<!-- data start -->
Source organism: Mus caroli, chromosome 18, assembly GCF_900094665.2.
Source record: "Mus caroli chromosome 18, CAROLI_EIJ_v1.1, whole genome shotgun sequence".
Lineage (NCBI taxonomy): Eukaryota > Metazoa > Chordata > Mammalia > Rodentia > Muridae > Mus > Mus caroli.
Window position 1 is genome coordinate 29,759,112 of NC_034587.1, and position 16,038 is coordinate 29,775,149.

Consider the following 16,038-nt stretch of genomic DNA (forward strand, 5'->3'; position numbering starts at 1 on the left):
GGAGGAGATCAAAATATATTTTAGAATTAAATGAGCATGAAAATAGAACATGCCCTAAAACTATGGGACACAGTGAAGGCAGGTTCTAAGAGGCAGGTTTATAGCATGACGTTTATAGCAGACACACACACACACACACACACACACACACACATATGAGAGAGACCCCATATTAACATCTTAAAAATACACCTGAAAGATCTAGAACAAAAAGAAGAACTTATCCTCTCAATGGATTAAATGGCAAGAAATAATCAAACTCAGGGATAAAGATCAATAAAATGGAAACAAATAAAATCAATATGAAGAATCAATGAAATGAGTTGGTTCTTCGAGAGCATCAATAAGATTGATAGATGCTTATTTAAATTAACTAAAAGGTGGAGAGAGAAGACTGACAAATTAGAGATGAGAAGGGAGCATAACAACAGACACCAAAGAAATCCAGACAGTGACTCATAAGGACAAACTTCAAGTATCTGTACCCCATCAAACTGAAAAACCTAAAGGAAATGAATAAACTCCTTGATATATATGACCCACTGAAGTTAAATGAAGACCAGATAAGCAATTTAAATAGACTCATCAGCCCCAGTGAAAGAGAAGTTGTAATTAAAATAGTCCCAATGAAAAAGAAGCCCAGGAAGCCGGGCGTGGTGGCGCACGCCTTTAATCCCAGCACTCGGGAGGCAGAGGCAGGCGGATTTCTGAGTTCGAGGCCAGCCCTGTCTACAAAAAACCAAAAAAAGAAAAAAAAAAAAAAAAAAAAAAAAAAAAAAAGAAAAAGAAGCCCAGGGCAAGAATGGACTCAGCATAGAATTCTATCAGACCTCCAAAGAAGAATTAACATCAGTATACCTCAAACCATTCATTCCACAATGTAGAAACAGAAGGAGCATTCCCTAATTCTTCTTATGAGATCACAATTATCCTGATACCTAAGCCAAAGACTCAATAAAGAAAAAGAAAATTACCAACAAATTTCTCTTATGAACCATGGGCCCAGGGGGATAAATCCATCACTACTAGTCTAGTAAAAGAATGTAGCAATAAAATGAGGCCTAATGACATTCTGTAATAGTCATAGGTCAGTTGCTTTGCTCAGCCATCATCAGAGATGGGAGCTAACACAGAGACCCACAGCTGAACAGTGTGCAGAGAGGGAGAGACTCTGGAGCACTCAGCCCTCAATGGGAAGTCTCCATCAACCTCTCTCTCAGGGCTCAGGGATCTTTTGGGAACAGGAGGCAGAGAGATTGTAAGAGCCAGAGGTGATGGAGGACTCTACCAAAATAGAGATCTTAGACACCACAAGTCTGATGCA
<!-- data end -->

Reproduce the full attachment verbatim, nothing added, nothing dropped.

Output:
Source organism: Mus caroli, chromosome 18, assembly GCF_900094665.2.
Source record: "Mus caroli chromosome 18, CAROLI_EIJ_v1.1, whole genome shotgun sequence".
Lineage (NCBI taxonomy): Eukaryota > Metazoa > Chordata > Mammalia > Rodentia > Muridae > Mus > Mus caroli.
Window position 1 is genome coordinate 29,759,112 of NC_034587.1, and position 16,038 is coordinate 29,775,149.

Consider the following 16,038-nt stretch of genomic DNA (forward strand, 5'->3'; position numbering starts at 1 on the left):
GGAGGAGATCAAAATATATTTTAGAATTAAATGAGCATGAAAATAGAACATGCCCTAAAACTATGGGACACAGTGAAGGCAGGTTCTAAGAGGCAGGTTTATAGCATGACGTTTATAGCAGACACACACACACACACACACACACACACACACATATGAGAGAGACCCCATATTAACATCTTAAAAATACACCTGAAAGATCTAGAACAAAAAGAAGAACTTATCCTCTCAATGGATTAAATGGCAAGAAATAATCAAACTCAGGGATAAAGATCAATAAAATGGAAACAAATAAAATCAATATGAAGAATCAATGAAATGAGTTGGTTCTTCGAGAGCATCAATAAGATTGATAGATGCTTATTTAAATTAACTAAAAGGTGGAGAGAGAAGACTGACAAATTAGAGATGAGAAGGGAGCATAACAACAGACACCAAAGAAATCCAGACAGTGACTCATAAGGACAAACTTCAAGTATCTGTACCCCATCAAACTGAAAAACCTAAAGGAAATGAATAAACTCCTTGATATATATGACCCACTGAAGTTAAATGAAGACCAGATAAGCAATTTAAATAGACTCATCAGCCCCAGTGAAAGAGAAGTTGTAATTAAAATAGTCCCAATGAAAAAGAAGCCCAGGAAGCCGGGCGTGGTGGCGCACGCCTTTAATCCCAGCACTCGGGAGGCAGAGGCAGGCGGATTTCTGAGTTCGAGGCCAGCCCTGTCTACAAAAAACCAAAAAAAGAAAAAAAAAAAAAAAAAAAAAAAAAAAAAAAGAAAAAGAAGCCCAGGGCAAGAATGGACTCAGCATAGAATTCTATCAGACCTCCAAAGAAGAATTAACATCAGTATACCTCAAACCATTCATTCCACAATGTAGAAACAGAAGGAGCATTCCCTAATTCTTCTTATGAGATCACAATTATCCTGATACCTAAGCCAAAGACTCAATAAAGAAAAAGAAAATTACCAACAAATTTCTCTTATGAACCATGGGCCCAGGGGGATAAATCCATCACTACTAGTCTAGTAAAAGAATGTAGCAATAAAATGAGGCCTAATGACATTCTGTAATAGTCATAGGTCAGTTGCTTTGCTCAGCCATCATCAGAGATGGGAGCTAACACAGAGACCCACAGCTGAACAGTGTGCAGAGAGGGAGAGACTCTGGAGCACTCAGCCCTCAATGGGAAGTCTCCATCAACCTCTCTCTCAGGGCTCAGGGATCTTTTGGGAACAGGAGGCAGAGAGATTGTAAGAGCCAGAGGTGATGGAGGACTCTACCAAAATAGAGATCTTAGACACCACAAGTCTGATGCA